A solid eight hours is paramount to success, and making sure your mind is at ease is one more way to get there. (Photo: Kenneth Willardt / Trunk Archive)
Good dreams are good for your health. Not only do they boost your morning mood, but they actually increase your productivity, too. So how do you wake up feeling more refreshed and ready to take on the day? We asked several sleep experts to shed some insight on the best way to soothe your subconscious so you can perform at your peak.
Time your meals and drinks
The fuller your stomach and the more hyped-up your brain before bed, the more you’ll toss and turn. Try eliminating your afternoon and evening caffeine consumption. A study published by the American Academy of Sleep Science last year found that drinking a cup of coffee even six hours prior to bedtime can drastically disturb your sleep patterns, which, in turn, can lead to nightmares. You should also avoid eating at least three hours before hitting the hay. “If you eat late at night your body is still working to digest and process the food, so it can’t fully shut down into sleeping and dreaming mode,” explains therapist and health and wellness expert Jenny Giblin. While more research is needed, two small studies have linked spicy foods and foods high in fat to bad dreams.
Spruce up your sleep space
A clutter-free environment means a stress-free environment, which is essential to a good night’s sleep, and therefore, good dreams. Light a candle, keep the surfaces in your room clean and clear, put away your clothes and make your bed whenever you can, recommends Giblin. Also, place some flowers on your nightstand. In a small 2008 study conducted by German researchers, women who wafted a rosy scent during REM sleep reported rosy (or good) dreams, whereas women who smelled rotten eggs reported equally as rotten (or bad) dreams.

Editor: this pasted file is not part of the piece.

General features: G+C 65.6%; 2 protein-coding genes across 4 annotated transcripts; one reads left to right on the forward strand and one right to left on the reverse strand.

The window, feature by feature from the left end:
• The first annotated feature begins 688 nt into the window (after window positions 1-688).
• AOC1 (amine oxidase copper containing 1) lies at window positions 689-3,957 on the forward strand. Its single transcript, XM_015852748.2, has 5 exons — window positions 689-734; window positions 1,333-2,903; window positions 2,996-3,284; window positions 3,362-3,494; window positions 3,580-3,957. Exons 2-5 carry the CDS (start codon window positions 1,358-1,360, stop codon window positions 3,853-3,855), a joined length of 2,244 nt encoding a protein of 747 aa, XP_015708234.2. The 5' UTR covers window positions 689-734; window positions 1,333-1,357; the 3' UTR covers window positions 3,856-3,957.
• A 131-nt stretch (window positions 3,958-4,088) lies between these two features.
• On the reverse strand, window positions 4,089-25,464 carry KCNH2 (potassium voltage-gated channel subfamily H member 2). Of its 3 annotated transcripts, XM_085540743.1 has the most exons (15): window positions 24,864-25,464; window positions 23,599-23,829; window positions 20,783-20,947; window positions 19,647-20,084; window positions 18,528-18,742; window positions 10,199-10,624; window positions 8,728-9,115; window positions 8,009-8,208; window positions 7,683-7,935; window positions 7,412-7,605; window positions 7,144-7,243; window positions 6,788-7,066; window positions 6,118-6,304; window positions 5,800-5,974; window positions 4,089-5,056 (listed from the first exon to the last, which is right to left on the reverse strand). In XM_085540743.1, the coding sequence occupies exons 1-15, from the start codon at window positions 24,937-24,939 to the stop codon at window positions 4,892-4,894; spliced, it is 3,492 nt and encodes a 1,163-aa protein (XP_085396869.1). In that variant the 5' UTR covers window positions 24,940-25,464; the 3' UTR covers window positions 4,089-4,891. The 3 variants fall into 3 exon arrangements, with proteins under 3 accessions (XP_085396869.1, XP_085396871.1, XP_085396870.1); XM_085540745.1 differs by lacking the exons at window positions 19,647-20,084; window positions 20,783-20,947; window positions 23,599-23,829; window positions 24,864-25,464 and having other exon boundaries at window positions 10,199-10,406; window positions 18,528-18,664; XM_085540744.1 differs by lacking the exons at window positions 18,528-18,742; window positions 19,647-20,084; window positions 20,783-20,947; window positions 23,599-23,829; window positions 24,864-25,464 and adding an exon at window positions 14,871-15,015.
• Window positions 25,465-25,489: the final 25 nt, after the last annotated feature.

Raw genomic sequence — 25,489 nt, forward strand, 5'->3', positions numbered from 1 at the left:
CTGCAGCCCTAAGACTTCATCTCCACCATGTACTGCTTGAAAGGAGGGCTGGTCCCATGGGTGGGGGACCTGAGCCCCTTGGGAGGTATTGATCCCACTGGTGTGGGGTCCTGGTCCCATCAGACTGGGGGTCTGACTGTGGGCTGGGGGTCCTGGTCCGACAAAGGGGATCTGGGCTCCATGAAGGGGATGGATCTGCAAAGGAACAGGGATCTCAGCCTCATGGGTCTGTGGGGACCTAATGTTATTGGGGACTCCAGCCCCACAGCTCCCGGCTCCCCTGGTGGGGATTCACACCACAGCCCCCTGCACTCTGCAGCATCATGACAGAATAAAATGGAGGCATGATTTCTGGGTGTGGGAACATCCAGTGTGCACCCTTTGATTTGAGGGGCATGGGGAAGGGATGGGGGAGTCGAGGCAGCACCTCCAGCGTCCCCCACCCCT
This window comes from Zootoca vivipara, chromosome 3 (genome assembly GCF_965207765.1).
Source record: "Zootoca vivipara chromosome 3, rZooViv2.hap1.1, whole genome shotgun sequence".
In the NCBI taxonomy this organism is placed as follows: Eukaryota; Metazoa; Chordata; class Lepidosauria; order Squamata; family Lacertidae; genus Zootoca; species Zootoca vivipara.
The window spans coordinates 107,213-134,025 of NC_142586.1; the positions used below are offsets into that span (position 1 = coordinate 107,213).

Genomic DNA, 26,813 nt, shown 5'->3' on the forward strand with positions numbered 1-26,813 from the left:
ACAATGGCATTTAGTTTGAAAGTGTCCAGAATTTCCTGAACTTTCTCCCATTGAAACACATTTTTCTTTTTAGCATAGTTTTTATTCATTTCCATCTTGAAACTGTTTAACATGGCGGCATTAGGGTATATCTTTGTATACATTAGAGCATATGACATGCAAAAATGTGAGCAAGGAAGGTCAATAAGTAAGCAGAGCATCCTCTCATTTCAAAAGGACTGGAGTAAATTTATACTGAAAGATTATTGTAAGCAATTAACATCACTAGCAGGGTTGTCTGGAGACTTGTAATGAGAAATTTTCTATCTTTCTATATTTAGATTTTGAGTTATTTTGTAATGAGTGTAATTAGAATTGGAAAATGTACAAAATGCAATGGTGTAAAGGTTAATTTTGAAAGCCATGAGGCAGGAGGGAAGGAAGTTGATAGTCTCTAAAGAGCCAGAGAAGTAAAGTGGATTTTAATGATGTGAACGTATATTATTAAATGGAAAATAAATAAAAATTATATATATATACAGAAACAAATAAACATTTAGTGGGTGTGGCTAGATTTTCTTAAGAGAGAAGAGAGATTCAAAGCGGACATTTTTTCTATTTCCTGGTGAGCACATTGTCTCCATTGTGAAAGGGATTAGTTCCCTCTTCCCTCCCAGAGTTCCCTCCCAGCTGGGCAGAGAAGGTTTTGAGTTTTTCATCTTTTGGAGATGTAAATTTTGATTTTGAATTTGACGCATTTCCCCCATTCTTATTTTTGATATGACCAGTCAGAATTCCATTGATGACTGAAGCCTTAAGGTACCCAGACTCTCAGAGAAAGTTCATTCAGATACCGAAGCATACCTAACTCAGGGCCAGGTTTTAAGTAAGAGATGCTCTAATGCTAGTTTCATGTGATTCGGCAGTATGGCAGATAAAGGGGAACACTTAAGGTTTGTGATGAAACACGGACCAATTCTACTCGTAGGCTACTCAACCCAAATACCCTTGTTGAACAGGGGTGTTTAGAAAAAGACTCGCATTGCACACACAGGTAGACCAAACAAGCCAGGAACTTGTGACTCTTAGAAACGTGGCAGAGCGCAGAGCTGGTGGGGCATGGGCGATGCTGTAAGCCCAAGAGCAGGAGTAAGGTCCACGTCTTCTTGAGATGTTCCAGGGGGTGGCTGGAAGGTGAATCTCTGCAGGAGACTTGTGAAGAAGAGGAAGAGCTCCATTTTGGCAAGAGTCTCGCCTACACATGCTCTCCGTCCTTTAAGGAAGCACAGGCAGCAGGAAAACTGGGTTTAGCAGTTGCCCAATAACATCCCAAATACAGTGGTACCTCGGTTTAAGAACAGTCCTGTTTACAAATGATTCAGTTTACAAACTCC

Put your thoughts down on paper
“If you’ve had a bad day, allowed things to bother you and didn’t manage your stress well, your dreams that night will reflect it,” says professional dream analyst and author Lauri Loewenberg. There’s no tricking your mind either. A study at Goethe University Frankfurt last year found that suppressing unwanted thoughts led to an increased frequency of those thoughts in dreams, not to mention more distressed dreams overall. The next time you lie down to sleep, try journaling your day first. “Get all your thoughts and worries out of your psyche and onto paper,” advises Loewenberg. “Before you close your journal, write down what you would like to accomplish tomorrow, and if you have a request for your dreaming mind, write that down too. It can be anything from Brad Pitt to getting along better with your mother-in-law.”
Tea up and turn off
“This can set the stage for better sleep and dreams,” notes clinical health psychologist Lauren Ampolos, Ph.D, who suggests drinking chamomile and lavender teas and popping a magnesium supplement before bed. And though you’ve heard this advice, you’re likely not heeding it: Turn off any and all screens at least an hour prior to tucking in.
Download a soundscape
A two-year experiment conducted by University of Hertfordshire psychologists found that it’s now possible to create your perfect dream simply by downloading an iPhone app. Yep, seriously. The free app, called Dream:ON, allows users to choose from one of over 40 plus “soundscapes” to play while they dream, such as ocean view or grassy fields. Researchers discovered that those who selected a nature-inspired soundscape had a greater chance of dreaming of greenery and flowers, whereas those who selected a beach-inspired soundscape had a higher chance of dreaming about the sun on their skin.